MFA (Multi-Factor Authentication)

Multi-factor authentication is when you use two or more authentication. factors to verify your identity. These factors include Something you know, such as a password, passphrase, or personal identification number (PIN) Something you have, such as a token or smartcard.

A key way to hack MFA is to look for weeknesses in the entire authenication process from identity registration,authencation screate storage, authenication and storage.

MFA types,

  1. Push send Authenications
  2. OTP Authenications
  3. Email Authenications
  4. 3rd party Authenicators and many more…..!!!!!

Basics on MFA


An identity is an unique label for identifying a specific subject. An identity may be such as username,EmailAddress,Passwords etc


Verifying the identity of a user, process, or device, often as a prerequisite to allowing access to resources in an information system.


Authorization is a process by which a server determines if the client has permission to use a resource or access a file.

Methods for Bypassing MFA`s

Disabling/Weakening Multifactor Authentication

This occurs when an attacker modifies a configuration to outright disable or weaken an organization’s ability to enforce MFA policies, such as modifying trusted IP configurations.

OTP Code Reusability

When the application doesn’t invalidate a previously used OTP and the expiration time-frame is considerable say 1 day. It can be abused by an attacker to brute-force or guess for a valid (even complex) OTP and bypass the restriction. To check if this issue is present, the following steps can be carried out:

a. Attacker requests an OTP and uses it. b. Now, in the next iteration, the attacker uses the same old OTP and if the OTP is accepted as valid, the issue is present.

Bypassing 2fa using conventional session management

This method is about bypassing the two-factor authentication mechanism using password reset functions. In almost all web applications the password reset function automatically logs the user into the application after the reset procedure is completed

Bypassing 2fa via brute force

Usually, the length of the 2fa code is 4 to 6 characters which often a number, and that makes to a possibility 151,800 which in a real-world scenario is easily brute force able using a normal computer

Bypassing 2fa using race conditions (RARE)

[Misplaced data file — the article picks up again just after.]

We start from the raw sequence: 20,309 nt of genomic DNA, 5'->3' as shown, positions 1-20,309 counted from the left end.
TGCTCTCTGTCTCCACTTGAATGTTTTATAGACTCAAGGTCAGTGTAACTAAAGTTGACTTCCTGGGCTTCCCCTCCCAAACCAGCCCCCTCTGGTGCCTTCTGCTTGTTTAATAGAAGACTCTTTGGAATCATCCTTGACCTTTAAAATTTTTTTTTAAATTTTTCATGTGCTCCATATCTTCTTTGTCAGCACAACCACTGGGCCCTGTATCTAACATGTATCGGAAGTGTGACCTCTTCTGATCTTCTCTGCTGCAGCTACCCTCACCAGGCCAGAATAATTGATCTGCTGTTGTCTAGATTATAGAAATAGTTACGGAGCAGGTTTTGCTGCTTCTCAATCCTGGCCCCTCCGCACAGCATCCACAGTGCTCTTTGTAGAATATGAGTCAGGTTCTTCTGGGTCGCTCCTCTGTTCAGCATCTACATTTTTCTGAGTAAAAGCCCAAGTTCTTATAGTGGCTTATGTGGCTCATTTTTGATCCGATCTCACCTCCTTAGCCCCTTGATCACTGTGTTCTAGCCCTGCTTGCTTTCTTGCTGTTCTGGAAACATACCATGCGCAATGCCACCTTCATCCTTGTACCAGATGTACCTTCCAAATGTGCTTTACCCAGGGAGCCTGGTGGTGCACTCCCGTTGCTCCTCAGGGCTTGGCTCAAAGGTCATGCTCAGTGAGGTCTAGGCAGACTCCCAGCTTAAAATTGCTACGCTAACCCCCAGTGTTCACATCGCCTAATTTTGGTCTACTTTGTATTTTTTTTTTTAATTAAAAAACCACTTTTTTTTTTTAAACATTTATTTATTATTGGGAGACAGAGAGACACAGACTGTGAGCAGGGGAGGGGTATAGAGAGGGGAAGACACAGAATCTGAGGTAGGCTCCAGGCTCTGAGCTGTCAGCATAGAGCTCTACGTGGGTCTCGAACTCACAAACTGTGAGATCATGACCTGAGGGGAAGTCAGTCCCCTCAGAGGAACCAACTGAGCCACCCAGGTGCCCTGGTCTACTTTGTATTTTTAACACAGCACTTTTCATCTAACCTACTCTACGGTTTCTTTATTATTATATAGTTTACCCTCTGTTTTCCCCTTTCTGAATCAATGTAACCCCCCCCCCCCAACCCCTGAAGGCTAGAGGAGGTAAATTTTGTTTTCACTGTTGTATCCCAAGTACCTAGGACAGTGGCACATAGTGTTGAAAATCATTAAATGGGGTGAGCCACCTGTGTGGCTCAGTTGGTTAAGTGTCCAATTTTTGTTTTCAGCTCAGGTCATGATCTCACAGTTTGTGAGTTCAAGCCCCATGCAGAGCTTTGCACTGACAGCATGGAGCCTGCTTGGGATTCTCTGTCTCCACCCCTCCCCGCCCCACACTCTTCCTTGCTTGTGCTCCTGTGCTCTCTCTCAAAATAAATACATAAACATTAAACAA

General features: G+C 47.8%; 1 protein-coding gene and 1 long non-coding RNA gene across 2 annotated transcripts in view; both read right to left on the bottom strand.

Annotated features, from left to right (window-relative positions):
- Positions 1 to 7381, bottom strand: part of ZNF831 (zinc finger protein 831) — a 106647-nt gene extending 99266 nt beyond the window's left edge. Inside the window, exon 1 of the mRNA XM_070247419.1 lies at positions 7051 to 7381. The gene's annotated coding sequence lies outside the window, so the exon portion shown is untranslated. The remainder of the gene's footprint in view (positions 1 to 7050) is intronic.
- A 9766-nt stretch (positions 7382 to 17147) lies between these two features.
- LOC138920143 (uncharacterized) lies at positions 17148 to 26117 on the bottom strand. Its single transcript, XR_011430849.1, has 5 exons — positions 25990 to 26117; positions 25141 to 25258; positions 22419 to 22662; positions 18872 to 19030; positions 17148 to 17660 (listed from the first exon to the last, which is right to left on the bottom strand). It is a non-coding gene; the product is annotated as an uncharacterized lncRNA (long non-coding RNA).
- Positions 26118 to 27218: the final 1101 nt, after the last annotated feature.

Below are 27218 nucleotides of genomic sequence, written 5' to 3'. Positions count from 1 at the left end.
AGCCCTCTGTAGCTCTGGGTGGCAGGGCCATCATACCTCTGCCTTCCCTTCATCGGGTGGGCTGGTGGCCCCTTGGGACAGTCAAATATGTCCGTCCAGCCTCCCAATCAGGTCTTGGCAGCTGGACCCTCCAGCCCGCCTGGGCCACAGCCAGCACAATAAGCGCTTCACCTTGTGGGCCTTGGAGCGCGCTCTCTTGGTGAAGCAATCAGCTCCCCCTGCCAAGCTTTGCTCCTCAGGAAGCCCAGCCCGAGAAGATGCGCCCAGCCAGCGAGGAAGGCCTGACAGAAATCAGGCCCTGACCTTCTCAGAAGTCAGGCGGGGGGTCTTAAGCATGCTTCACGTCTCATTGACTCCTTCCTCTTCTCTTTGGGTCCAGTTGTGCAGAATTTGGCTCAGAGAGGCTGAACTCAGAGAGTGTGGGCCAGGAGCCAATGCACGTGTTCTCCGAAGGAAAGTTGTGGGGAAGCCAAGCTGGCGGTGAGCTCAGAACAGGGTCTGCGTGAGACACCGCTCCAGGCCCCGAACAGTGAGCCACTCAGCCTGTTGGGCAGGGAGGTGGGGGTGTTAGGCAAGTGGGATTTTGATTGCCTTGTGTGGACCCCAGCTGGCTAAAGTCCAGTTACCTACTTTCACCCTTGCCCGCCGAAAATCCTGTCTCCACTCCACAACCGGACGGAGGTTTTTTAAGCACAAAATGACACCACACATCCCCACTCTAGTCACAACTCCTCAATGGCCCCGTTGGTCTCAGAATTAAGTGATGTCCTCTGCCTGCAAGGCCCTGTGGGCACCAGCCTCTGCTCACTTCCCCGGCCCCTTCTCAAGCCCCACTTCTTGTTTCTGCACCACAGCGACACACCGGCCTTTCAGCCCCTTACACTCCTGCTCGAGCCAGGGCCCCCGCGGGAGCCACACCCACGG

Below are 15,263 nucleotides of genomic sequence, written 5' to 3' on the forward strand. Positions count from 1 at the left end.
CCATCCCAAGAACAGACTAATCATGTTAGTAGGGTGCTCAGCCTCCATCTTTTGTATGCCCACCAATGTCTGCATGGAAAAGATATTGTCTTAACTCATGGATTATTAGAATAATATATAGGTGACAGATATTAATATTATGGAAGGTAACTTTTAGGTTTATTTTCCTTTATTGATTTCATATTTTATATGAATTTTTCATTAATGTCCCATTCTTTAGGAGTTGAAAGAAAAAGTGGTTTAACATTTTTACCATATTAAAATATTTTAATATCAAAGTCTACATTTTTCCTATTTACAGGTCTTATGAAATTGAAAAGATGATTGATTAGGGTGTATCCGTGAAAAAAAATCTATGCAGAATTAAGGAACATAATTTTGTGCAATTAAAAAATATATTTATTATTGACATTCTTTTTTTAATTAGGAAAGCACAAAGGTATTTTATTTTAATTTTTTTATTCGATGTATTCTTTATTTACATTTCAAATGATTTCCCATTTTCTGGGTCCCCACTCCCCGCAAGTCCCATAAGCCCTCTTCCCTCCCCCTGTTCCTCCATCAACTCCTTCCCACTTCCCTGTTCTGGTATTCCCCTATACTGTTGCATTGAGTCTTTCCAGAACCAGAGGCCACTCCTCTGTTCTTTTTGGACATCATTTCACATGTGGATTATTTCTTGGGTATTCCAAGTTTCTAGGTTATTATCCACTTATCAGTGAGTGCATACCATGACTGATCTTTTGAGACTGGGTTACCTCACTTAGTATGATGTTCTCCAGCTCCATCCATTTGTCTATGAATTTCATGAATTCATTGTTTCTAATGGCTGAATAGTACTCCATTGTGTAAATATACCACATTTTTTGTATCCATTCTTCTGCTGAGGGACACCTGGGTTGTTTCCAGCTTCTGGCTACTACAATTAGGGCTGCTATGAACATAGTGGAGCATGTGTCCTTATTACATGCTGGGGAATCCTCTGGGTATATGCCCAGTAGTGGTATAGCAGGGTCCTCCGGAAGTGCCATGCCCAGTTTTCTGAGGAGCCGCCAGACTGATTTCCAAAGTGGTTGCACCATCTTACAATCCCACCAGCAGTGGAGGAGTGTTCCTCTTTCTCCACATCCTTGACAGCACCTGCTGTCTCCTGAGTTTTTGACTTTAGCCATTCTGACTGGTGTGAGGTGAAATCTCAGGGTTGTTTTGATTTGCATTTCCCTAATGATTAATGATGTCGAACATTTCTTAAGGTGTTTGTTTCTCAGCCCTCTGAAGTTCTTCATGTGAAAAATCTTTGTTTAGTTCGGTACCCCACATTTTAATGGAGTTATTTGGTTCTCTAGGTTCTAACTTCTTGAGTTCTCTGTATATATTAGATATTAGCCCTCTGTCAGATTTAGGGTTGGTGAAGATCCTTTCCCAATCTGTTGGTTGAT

An attacker can utilize previously used or unused values of tokens to verify the device. However, this technique requires the attacker to have access to the previously generated values, which can be done via reversing the algorithm of the code generation app or intercepting a previously known code.

Bypassing 2fa using response manipulation

Enter correct OTP -> Intercept & capture the response -> logout -> enter wrong OTP -> Intercept & change the response with successful previous response -> logged in

Bypassing 2fa using Activation link (RARE)

Able to login with an activation link ( Activation link is vulnerable and token not expiring)

Bypassing 2fa using backup code request & response (Try your logic kinds of stuff)

I quickly moved to the backup code generation part. So at the account setting page, the following sample API request is used to get back up codes.

So the above API request fired in 2nd case of session scenario (defined above) since we are logged in to account. Now, what if we fire the same API request using 1st session scenario i.e. when the user provides valid email and password but not 2FA code.

So I quickly logged out and logged in again with valid email and password. As expected redirected me to the 2FA page. This time I provided the wrong OTP code and captured the request and made the following two changes in request -

Replace the original Destination to POST /API/totp_auth HTTP/1.1 2. Replace the original parameters to {“action”:”backup_codes”,”clusterNum”:”000",”accountId”:”test123",”email”:””}

CSRF & Clickjacking to Disable MFA

Assume that the application has functionality for authenticated users to disable the MFA and there is no password/authentication verification on it.